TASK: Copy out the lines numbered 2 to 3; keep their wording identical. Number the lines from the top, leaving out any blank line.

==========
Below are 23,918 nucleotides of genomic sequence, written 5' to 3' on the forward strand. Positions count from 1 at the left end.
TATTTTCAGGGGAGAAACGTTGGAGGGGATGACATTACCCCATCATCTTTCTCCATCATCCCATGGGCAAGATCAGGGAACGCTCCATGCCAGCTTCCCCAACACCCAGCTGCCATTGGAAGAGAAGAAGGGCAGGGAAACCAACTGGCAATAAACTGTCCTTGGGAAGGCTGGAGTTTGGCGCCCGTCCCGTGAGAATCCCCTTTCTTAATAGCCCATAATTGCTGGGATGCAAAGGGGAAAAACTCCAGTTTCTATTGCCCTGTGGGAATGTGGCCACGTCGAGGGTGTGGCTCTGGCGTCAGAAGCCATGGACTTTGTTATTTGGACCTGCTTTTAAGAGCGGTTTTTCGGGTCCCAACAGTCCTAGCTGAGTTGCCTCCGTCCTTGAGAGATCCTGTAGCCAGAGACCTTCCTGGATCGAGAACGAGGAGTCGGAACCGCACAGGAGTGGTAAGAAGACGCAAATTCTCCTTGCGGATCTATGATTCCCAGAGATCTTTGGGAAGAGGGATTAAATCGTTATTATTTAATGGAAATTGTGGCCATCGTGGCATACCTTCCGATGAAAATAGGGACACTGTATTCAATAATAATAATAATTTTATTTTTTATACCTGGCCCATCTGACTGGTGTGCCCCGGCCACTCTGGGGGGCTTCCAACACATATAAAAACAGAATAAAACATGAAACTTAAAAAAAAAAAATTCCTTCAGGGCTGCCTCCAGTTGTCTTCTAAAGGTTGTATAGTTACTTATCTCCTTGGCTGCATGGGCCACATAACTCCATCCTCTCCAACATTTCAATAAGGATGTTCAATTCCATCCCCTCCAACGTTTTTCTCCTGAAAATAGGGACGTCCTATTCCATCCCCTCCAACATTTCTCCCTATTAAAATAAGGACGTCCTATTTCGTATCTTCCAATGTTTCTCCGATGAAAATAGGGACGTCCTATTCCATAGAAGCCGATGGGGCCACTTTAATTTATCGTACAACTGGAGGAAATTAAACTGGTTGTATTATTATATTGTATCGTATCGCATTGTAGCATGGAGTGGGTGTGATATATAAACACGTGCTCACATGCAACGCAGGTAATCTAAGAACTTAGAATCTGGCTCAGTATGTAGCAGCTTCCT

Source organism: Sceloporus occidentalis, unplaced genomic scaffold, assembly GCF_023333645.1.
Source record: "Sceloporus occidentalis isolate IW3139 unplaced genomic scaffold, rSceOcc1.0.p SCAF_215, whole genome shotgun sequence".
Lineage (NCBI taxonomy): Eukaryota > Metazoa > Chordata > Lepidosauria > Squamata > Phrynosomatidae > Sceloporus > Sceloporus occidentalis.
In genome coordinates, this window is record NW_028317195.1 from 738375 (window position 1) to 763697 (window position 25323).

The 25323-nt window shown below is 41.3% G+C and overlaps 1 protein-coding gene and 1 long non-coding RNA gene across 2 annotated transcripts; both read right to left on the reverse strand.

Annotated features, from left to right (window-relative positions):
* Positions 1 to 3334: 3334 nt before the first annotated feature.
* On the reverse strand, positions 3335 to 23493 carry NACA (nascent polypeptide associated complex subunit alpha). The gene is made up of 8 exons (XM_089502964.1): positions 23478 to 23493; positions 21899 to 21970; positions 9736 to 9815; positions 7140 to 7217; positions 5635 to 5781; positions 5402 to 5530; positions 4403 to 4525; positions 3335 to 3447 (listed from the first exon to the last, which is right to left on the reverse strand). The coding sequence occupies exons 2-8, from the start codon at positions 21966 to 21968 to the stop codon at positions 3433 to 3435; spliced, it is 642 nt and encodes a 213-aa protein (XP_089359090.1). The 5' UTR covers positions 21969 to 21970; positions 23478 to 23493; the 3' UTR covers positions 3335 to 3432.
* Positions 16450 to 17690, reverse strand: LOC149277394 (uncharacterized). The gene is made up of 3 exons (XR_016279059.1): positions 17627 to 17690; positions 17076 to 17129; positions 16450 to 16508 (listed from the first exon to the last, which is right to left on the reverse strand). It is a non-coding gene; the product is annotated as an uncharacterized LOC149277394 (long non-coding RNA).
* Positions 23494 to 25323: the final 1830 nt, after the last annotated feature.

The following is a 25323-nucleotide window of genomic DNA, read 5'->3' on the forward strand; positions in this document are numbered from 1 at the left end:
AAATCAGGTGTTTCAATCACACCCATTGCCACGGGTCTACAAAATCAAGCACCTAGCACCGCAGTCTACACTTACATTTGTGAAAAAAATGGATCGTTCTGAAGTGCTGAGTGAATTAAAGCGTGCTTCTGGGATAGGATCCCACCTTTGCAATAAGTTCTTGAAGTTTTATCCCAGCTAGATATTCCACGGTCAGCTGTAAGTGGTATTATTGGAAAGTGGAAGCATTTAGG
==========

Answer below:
TATTTTCAGGGGAGAAACGTTGGAGGGGATGACATTACCCCATCATCTTTCTCCATCATCCCATGGGCAAGATCAGGGAACGCTCCATGCCAGCTTCCCCAACACCCAGCTGCCATTGGAAGAGAAGAAGGGCAGGGAAACCAACTGGCAATAAACTGTCCTTGGGAAGGCTGGAGTTTGGCGCCCGTCCCGTGAGAATCCCCTTTCTTAATAGCCCATAATTGCTGGGATGCAAAGGGGAAAAACTCCAGTTTCTATTGCCCTGTGGGAATGTGGCCACGTCGAGGGTGTGGCTCTGGCGTCAGAAGCCATGGACTTTGTTATTTGGACCTGCTTTTAAGAGCGGTTTTTCGGGTCCCAACAGTCCTAGCTGAGTTGCCTCCGTCCTTGAGAGATCCTGTAGCCAGAGACCTTCCTGGATCGAGAACGAGGAGTCGGAACCGCACAGGAGTGGTAAGAAGACGCAAATTCTCCTTGCGGATCTATGATTCCCAGAGATCTTTGGGAAGAGGGATTAAATCGTTATTATTTAATGGAAATTGTGGCCATCGTGGCATACCTTCCGATGAAAATAGGGACACTGTATTCAATAATAATAATAATTTTATTTTTTATACCTGGCCCATCTGACTGGTGTGCCCCGGCCACTCTGGGGGGCTTCCAACACATATAAAAACAGAATAAAACATGAAACTTAAAAAAAAAAAATTCCTTCAGGGCTGCCTCCAGTTGTCTTCTAAAGGTTGTATAGTTACTTATCTCCTTGGCTGCATGGGCCACATAACTCCATCCTCTCCAACATTTCAATAAGGATGTTCAATTCCATCCCCTCCAACGTTTTTCTCCTGAAAATAGGGACGTCCTATTCCATCCCCTCCAACATTTCTCCCTATTAAAATAAGGACGTCCTATTTCGTATCTTCCAATGTTTCTCCGATGAAAATAGGGACGTCCTATTCCATAGAAGCCGATGGGGCCACTTTAATTTATCGTACAACTGGAGGAAATTAAACTGGTTGTATTATTATATTGTATCGTATCGCATTGTAGCATGGAGTGGGTGTGATATATAAACACGTGCTCACATGCAACGCAGGTAATCTAAGAACTTAGAATCTGGCTCAGTATGTAGCAGCTTCCT

Source organism: Sceloporus occidentalis, unplaced genomic scaffold, assembly GCF_023333645.1.